Total crude oil production in the USA in June 2020 prolonged to slide down at a rapid pace for the 3rd month in a row, a volume of monthly crude oil output tumbled in the month under review by another 525 thsd bbl / d relative to the previous month, or -4.6% mom, to the lowest level since May 2018. It is worthwhile to remind that just before the start of COVID-19 pandemic crude oil production in the USA had reached a new historical maximum above the threshold of 13.0 mln bbl / d. Comparing to that level, crude oil output in June 2020 was lower by 2.1 mln bbl / d, or -16.2%. Despite to a continuing rally in prompt prices of crude oil in June 2020, although not so powerful than during the previous month, US oil producers in general kept on to curb their output to adjust production to horrible demand destruction linked with COVID-19 quarantine measures implemented not only in the USA, but in all major countries of the world. Very surprisingly, a cumulative production of shale oil in the USA in June 2020 demonstrated a positive monthly performance, although a rate of growth was minor. According to the most recent data provided by Rystad Energy, total output of shale oil in the USA in the month under review rose by 11 thsd bbl / d relative to the volume of the previous month, or marginal +0.2% mom. However, in comparison to one year ago volume, total production of shale oil in the USA in June 2020 dropped significantly; a yearly rate of decline was equal to 1.01 mln bbl / d, or formidable -11.7% yoy. So, notwithstanding to positive monthly dynamic, the level of shale oil production in the country remained close to the lowest levels since summer of 2018.

According to the most recent monthly report of the IEA, new data confirm that the worst of the demand destruction was in the first half of the year when demand fell by 10.75 mln bbl / d. For the second half the agency expects an improvement in the level of decline to 5.1 mln bbl / d. The IEA estimates that global oil demand this year will average 92.1 mln bbl / d, down by 7.9 mln bbl / d versus the volume of 2019, a slightly smaller decline than was the forecast in its June monthly report. This is mainly because the decline in 2Q20 was less severe than expected initially. For 2021, the IEA have made some minor adjustments to its outlook and demand will be 97.4 mln bbl / d; but due to the improved outlook for 2020 the recovery next year is lower at 5.3 mln bbl / d. Average demand in 2021 will be 2.6 mln bbl / d below the 2019 level with jet/kerosene accounting for three-quarters of the deficit.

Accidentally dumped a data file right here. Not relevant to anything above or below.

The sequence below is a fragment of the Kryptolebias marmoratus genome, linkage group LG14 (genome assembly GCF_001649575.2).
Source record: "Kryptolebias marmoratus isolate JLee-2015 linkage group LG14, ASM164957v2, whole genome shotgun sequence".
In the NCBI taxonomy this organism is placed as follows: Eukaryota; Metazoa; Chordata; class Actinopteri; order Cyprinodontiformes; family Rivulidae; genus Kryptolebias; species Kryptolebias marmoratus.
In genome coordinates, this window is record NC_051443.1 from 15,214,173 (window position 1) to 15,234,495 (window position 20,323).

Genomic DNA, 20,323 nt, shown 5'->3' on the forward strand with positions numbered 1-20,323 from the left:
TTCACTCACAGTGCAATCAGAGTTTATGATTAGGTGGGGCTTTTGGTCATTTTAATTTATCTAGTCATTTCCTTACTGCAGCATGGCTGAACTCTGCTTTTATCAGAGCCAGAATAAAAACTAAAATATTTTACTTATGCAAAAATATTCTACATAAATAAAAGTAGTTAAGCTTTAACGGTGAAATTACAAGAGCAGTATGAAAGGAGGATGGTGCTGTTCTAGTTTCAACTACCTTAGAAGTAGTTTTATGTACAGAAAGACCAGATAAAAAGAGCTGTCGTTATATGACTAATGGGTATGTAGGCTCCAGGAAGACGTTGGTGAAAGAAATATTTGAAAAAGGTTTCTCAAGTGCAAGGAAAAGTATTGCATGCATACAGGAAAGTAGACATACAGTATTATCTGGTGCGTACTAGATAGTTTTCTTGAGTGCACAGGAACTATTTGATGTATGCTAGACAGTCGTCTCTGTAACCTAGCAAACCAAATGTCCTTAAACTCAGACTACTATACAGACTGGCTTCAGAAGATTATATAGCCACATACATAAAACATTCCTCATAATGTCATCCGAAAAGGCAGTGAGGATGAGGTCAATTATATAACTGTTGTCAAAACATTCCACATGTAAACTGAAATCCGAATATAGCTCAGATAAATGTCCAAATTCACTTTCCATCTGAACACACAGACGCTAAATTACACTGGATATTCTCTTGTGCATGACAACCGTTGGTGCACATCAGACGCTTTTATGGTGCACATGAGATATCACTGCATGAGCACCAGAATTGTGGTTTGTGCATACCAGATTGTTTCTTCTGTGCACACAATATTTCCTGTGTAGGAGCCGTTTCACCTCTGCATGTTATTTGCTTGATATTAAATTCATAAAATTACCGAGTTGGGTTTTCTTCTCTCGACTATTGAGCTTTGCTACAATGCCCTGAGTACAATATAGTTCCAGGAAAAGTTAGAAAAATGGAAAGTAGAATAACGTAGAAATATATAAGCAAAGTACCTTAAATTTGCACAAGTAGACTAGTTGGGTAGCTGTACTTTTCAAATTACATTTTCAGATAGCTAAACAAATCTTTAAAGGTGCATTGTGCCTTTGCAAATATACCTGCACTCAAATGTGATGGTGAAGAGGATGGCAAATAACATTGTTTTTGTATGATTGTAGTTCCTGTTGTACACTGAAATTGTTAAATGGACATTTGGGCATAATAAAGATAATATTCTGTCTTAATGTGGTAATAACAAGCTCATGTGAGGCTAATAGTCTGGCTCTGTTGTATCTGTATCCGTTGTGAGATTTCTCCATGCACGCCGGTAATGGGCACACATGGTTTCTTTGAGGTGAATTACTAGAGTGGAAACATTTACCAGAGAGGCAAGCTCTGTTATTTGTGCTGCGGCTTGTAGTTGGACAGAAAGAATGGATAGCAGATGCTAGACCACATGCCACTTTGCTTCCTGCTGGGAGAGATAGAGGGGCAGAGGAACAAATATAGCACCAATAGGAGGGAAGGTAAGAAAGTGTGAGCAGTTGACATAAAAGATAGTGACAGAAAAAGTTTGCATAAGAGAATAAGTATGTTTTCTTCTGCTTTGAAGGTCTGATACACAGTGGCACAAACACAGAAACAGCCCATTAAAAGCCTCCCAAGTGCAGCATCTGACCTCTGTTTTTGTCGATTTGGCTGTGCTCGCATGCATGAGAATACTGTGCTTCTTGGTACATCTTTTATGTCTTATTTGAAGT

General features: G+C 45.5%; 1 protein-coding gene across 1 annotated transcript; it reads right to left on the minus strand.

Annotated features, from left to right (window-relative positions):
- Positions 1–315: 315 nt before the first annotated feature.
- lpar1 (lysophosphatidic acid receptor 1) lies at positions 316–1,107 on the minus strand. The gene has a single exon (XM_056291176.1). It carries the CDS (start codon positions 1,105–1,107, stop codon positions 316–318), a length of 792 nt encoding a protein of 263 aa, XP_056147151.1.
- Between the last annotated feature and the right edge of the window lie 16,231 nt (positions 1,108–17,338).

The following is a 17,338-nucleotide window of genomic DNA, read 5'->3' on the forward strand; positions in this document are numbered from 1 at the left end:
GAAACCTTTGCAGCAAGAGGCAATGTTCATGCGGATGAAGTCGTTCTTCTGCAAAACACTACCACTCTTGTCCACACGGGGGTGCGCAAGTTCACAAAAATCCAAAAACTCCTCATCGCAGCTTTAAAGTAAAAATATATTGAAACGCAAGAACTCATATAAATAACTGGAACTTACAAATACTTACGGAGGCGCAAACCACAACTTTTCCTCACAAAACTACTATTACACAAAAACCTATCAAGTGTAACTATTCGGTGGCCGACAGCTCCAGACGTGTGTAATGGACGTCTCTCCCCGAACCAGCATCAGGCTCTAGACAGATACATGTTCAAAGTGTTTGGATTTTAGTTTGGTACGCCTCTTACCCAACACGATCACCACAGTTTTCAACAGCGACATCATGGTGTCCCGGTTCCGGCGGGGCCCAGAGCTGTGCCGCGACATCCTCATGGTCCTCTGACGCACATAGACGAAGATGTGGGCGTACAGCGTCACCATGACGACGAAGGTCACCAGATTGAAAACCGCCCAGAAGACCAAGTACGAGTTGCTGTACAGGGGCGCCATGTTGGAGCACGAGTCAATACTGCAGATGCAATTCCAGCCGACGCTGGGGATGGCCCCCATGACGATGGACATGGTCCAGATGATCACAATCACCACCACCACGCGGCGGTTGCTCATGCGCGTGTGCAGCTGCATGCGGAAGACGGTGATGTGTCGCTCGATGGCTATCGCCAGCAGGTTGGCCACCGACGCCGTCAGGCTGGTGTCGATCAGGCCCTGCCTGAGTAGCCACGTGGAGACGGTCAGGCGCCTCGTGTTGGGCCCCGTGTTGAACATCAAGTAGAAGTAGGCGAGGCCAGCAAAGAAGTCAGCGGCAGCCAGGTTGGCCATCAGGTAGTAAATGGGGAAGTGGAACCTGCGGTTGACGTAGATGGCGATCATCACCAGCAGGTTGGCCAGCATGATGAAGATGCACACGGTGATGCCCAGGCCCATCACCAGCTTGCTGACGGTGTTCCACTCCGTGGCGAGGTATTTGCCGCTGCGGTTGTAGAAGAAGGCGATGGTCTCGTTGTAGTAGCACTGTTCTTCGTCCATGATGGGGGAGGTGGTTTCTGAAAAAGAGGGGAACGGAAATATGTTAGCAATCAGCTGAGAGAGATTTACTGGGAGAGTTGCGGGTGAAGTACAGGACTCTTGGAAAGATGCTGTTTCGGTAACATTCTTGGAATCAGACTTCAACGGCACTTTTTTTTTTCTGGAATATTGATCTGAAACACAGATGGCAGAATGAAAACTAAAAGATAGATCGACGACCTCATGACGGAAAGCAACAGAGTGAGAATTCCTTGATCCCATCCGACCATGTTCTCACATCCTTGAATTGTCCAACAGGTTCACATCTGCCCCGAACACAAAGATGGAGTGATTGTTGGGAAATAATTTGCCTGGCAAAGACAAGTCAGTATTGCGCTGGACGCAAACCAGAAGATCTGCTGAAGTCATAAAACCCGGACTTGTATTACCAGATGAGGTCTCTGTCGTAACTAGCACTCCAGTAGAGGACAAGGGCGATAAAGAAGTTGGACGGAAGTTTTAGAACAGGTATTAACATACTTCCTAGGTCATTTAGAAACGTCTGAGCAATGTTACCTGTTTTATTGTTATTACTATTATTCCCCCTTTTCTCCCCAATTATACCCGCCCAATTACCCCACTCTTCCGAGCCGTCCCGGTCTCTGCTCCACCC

Total commercial stocks of crude oil and oil products in OECD states in April 2020 expanded with a shocking pace of growth as global markets of crude oil and oil products have got double hit, both from demand and supply side. Supply shock was caused by Saudi Arabia’s decision to start a price war on a crude oil market and to pump as much oil as it could, while demand shock obviously was linked with containment measures called to prevent rapid spread of COVID-19 around the world. So, the total volume of commercial stocks of oil in OECD countries in the month under review built up by 148.6 mln bbl in contrast to the volume of March 2020, or +5.0% mom. On a year-over-year basis oil stocks in OECD countries expanded even more materially comparing to a monthly basis. An annual growth rate was equal to 252.0 mln bbl, or +8.7% yoy. In absolute terms, the cumulative volume reached the level of 3.14 bn bbl, and this is the highest number over at least recent two decades. Moreover, monthly and yearly rate of total stocks expansion in April 2020 also were record high for many years. However, the month of April was not the worst month in a current crisis from a point of view of global stocks performance as the situation turned to be even worse during the following month, namely May 2020. According to the preliminary IEA data for this month, the volume of total oil and oil products inventories in OECD states continued to explode and rose by another 81.7 mln bbl (2.64 mln bbl / d) to a new record of 3.22 bn bbl.